PEX (or crosslinked polyethylene) is another synthetic material that is increasingly used instead of copper in private dwellings. Here there's no need for welding or pipe benders, but rather plastic pipe shears and pipe crimpers. The material's impressive ease of use allows less experienced plumbers to carry out their own domestic water installations. It's also available in a range of diameters and colours (typically blue for cold and red for hot water). The convenience of not needing to weld is leading to a great increase in use.It must be effectively protected from UV rays because they cause it to become porous, creating a risk of leakage. PEX is used both for water supply and for heating applications. It is susceptible to expansion, which must be taken into account during installation when calculating the lengths required.
Multilayer is a composite material that offers the convenience of PEX without the drawback of expansion. It can also be used for hot water, cold water and heating just like copper and PEX. It has a similar resistance to limescale as PEX. However, its cost is high and it requires a whole arsenal of specialized tools to work with. Its durability has yet to be proven over the long term, as it's only been in use for about 15 years.
Now that we've done the rounds on tools and materials, let's see what kinds of jobs you might get up to!
Often you just need to replace afaulty seal. If you've actually got a leaky pipe, you might have to replace part or all of the pipe. For this you're looking at either welded or bicone ("olive") fittings.
For this, you might need a specialized screwdriver because tap nuts can be very difficult to access. If you're lucky, you might be able to manage with a pipe wrench, a flat wrench or a pair of pliers but don't take it for granted!
You'll need specific tools geared towards the chosen material, as well as a range of other generic tools such as a drill, a perforator, screwdrivers, flat wrenches... and consumables such as fixtures etc.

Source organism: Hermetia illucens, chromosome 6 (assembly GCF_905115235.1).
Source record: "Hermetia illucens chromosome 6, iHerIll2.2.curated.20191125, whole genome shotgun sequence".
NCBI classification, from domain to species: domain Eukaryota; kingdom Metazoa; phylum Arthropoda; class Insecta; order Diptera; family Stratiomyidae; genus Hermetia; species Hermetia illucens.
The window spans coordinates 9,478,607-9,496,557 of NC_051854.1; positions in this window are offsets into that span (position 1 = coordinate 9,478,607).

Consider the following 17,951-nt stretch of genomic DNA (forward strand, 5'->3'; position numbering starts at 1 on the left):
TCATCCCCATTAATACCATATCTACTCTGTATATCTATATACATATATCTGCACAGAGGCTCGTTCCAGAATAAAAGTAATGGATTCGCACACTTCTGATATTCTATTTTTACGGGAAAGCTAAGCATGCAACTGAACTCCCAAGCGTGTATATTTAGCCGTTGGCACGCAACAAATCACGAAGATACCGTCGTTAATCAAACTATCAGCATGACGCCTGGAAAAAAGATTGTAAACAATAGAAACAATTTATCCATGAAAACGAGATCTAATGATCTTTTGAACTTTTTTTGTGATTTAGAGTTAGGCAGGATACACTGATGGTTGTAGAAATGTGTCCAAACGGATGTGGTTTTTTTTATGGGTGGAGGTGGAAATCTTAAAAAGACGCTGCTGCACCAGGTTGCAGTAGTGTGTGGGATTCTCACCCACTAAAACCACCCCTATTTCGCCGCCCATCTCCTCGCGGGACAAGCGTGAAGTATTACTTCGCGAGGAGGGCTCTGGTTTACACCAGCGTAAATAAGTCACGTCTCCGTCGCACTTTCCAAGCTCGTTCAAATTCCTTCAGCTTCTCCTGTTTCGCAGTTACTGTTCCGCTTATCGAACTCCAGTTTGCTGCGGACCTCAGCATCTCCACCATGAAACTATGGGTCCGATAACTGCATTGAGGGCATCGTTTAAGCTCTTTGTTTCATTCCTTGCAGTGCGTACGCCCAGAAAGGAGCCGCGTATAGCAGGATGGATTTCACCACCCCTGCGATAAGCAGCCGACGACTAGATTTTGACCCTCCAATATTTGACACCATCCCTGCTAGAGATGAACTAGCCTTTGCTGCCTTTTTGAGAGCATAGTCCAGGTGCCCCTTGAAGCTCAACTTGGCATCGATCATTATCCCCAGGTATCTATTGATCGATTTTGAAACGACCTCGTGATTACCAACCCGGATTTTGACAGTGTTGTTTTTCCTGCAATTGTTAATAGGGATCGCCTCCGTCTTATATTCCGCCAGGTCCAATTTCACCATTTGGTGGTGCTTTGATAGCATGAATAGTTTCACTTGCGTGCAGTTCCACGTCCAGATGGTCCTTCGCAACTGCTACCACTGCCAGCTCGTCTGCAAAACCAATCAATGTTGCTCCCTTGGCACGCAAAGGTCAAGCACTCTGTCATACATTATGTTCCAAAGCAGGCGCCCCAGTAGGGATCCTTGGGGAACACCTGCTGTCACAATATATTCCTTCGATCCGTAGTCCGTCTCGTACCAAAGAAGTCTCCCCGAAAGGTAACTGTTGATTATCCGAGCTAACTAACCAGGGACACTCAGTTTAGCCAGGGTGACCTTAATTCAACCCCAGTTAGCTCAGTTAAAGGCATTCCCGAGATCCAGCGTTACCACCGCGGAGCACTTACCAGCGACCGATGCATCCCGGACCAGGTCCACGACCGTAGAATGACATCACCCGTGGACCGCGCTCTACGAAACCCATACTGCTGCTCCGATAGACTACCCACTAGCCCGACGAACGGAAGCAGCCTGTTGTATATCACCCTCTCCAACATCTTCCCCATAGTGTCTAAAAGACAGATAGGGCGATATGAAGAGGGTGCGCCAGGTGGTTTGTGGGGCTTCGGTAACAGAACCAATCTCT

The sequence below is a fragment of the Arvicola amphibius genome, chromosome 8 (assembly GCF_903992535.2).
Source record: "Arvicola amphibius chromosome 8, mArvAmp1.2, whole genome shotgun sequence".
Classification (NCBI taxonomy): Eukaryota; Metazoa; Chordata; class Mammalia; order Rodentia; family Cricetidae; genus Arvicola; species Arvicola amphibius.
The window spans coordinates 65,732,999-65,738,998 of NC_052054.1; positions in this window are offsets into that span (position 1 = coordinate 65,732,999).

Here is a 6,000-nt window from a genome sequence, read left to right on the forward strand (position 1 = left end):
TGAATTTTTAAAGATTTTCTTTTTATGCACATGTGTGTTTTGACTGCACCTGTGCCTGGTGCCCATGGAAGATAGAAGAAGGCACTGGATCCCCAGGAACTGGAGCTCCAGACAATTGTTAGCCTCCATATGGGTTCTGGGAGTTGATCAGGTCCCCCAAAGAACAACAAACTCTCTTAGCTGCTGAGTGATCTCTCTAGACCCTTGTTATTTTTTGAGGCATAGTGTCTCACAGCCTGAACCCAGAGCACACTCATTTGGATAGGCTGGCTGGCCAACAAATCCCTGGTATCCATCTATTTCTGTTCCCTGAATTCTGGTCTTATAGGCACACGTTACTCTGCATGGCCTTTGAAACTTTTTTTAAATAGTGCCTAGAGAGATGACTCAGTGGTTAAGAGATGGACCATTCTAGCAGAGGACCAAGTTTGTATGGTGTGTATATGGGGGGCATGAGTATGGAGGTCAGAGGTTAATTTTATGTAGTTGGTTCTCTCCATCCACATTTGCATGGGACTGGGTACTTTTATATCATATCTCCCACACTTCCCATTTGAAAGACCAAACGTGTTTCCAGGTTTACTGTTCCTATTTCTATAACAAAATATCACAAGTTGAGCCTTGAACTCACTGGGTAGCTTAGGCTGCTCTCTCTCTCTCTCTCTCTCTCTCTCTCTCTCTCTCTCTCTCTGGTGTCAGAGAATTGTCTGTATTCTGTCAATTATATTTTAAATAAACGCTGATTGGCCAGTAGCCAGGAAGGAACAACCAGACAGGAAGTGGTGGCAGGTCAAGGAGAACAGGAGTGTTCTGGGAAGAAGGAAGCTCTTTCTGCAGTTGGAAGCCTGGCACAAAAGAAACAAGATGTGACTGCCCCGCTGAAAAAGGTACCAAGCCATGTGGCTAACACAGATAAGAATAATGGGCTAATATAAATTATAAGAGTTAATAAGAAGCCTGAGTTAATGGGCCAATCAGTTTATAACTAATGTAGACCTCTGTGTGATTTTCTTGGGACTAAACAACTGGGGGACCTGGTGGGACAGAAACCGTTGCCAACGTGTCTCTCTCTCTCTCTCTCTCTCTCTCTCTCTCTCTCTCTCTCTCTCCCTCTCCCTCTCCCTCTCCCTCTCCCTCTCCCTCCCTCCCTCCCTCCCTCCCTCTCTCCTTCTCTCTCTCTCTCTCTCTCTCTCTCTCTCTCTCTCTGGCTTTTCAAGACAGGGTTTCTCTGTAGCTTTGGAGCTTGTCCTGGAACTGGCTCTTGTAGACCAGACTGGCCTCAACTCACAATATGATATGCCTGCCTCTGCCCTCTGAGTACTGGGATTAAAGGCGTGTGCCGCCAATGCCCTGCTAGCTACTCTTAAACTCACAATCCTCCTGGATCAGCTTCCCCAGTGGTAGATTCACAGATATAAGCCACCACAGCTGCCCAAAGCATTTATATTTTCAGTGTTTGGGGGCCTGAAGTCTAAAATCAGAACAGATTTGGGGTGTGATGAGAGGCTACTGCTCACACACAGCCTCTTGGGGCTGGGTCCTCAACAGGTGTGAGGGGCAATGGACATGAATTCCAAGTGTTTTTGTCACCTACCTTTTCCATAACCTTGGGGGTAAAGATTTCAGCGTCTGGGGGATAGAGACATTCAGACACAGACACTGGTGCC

If you don't take regular preventive action (empty siphons, install a grille on the shower drain, use cleaning products), you may have to turn to the last resort of mechanical unclogging. Trust me, this can be unpleasant if not downright disgusting...Finally, before attempting to repair a leaky tap or interfering with your water pipes, make sure you turn off the water supply and have a backup plan ready in case of accidental deluge!
To find out more about plumbing, check out our editors' other guides:
Guide written by:
Arnold, Researcher / handyman, Birmingham, 10 guides
A chemist by training and a self-taught handyman, I work in the pharmaceutical industry. As a young dad of 36 years, tinkering is like breathing to me: in short, I am a jack-of-all-trades. To my credit, I have already completed 5 kitchen installs, a renovated apartment, and an extension on my own house (for financial reasons, my wife and I have chosen the closed-cover option for wooden house extension). Over the last three years I have done everything: insulation, plasterboard, electrical, patching, painting, parquet, dressing, bathroom, tile...in short, 60 m2, made entirely with my own two hands. Fortunately, I have my own personal decorator. I don’t worry about styles and colors. As they say: happy wife, happy life. My motto: good tools and good products are half the work, the rest is patience and meticulousness. To your keyboards. The good advice is here.